In Desgrange's opinion, cycling in France did not have a race problem, and was was more broad-minded than its American counterpart. It may have helped here that cycling in France didn't have many Black riders in the first place, with Hippolyte Figaro – who rode under the mononym Vendredi – one of the few Black riders whose name is still known today. 

It is, admittedly, not well known. In 2019, Joseph Areruya was celebrated as the first Black African cyclist to take the start in Paris-Roubaix, an historically accurate claim that still effectively effaced from history one of Figaro's achievements, the Mauritian rider having started – and completed – the first edition of Paris-Roubaix in 1896.

Regardless of the lack of Black cyclists in France, Desgrange believed that French cycling was not racist, writing that "our hands are ready to applaud a good effort, wherever it comes from, we make no distinction between a Negro and a white rider, and the victory seems to us just as beautiful if won by a Jacquelin as by an Ellegaard or a Major Taylor".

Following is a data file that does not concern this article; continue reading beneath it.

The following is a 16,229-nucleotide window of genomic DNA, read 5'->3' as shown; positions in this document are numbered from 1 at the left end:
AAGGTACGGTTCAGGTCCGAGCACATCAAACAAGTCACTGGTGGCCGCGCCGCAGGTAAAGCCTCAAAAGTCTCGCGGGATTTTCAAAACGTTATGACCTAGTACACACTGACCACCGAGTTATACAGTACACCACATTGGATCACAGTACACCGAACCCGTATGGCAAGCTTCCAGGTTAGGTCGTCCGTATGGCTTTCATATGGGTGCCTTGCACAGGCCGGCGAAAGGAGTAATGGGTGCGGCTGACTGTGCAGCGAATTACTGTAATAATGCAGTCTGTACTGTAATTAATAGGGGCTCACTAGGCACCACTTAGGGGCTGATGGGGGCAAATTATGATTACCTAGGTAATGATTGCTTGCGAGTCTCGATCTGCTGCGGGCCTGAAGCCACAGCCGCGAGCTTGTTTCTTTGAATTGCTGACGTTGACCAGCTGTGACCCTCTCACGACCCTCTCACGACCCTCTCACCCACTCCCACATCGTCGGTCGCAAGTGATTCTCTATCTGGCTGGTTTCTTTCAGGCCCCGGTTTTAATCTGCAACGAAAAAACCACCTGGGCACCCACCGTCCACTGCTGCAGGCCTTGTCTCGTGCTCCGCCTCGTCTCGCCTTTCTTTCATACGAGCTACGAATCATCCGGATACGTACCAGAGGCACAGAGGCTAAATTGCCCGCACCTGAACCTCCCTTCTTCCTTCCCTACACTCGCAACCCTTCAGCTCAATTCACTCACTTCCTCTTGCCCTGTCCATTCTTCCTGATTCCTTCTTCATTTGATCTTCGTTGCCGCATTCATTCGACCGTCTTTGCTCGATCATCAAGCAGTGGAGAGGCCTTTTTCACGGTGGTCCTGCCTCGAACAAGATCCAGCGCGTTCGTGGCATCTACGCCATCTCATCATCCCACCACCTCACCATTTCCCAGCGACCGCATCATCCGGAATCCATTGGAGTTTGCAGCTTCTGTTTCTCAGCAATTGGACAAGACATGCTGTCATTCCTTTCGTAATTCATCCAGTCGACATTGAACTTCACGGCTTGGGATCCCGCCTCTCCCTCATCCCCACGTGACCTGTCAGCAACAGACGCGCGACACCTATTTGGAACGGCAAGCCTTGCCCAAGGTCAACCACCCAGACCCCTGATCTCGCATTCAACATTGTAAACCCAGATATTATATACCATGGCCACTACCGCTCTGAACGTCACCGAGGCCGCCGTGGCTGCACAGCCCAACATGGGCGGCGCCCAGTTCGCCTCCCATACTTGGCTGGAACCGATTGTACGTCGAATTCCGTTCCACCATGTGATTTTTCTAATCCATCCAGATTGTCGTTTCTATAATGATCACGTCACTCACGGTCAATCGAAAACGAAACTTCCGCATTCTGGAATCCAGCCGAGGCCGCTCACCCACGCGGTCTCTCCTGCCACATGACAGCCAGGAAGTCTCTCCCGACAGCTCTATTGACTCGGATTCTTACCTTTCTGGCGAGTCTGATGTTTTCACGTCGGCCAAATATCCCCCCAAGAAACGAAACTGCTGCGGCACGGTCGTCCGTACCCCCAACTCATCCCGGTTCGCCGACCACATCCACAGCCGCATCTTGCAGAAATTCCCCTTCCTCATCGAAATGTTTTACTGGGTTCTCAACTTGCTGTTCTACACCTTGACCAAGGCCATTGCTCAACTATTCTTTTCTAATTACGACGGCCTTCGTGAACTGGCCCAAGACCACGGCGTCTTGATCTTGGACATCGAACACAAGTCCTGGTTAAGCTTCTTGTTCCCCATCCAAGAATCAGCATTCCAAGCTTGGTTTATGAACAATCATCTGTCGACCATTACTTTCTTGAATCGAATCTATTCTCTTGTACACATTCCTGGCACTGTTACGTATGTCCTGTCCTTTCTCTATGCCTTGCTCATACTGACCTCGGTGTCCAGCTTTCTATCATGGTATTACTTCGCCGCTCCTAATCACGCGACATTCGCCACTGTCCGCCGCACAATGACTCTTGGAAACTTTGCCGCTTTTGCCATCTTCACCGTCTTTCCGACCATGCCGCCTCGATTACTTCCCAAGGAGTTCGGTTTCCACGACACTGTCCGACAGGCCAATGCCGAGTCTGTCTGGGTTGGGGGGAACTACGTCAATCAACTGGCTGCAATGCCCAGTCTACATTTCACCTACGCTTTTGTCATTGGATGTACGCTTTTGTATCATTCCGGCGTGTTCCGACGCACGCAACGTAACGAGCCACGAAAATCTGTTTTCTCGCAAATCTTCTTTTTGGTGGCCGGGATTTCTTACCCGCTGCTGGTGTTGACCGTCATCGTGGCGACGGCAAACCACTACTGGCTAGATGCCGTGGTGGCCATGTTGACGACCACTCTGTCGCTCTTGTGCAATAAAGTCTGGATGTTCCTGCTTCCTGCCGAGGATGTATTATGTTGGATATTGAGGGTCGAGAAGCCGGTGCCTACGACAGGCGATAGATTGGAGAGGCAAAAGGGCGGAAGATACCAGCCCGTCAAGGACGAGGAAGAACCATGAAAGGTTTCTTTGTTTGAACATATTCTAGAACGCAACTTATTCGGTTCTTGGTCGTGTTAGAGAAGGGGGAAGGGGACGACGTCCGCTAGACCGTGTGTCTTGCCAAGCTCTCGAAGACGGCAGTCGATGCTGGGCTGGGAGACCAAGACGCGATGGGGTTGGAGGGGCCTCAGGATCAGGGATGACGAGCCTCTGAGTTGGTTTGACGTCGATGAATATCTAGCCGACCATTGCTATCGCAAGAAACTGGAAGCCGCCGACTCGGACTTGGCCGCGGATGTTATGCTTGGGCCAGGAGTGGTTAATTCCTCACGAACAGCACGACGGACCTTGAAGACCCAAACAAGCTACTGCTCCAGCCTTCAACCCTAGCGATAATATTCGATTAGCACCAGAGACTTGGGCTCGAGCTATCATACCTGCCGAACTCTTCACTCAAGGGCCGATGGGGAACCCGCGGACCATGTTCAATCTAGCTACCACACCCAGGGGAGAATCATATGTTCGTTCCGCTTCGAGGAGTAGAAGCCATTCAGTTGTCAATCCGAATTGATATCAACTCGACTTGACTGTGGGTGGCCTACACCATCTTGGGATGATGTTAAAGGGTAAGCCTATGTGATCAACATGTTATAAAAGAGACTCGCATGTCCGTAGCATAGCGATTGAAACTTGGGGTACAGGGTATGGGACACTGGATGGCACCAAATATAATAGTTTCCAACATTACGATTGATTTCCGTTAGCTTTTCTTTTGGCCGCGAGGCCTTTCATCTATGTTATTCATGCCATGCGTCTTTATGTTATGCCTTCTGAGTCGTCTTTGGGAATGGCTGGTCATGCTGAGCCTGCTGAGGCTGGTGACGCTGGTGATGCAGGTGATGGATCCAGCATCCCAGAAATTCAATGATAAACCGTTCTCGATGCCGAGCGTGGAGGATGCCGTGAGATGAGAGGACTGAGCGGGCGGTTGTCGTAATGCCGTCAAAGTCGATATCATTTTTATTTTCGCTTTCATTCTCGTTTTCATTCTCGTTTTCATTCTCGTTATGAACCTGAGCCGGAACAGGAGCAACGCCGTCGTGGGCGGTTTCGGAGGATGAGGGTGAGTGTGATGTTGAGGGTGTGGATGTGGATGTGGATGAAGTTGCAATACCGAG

All three men named there had won the sprint world championships: the American Major Taylor in 1899; the Frenchman Edmond Jacquelin in 1900; and the Dane Thorvald Ellegaard in 1901 and 1902. All three men were applauded whenever they raced in France, and wherever they raced throughout Europe. Of those three, Taylor is the one most well remembered today, his European racing tours in the first decade of the 20th century having gone down in cycling legend, particularly his first visit in 1901. 

Desgrange reminded his readers of how well received Taylor had been: "I imagine that Major Taylor, when he thinks of the indescribable ovations which welcomed him here two years ago, must often be puzzled that, if his homeland is indeed in America, his chosen country and his sporting country are to be found beyond the seas, in Europe, and above all in France."

Taylor's 1901 European racing tour lasted from March through June, with the American star racing on 22 dates in 16 cities spread across Belgium, Denmark, France, Germany, Italy and Switzerland. Across 24 individual races Taylor notched up 18 victories. If wins in individual heats are counted – races where the winner was decided over the best of three heats – Taylor's victory tally rises to  42.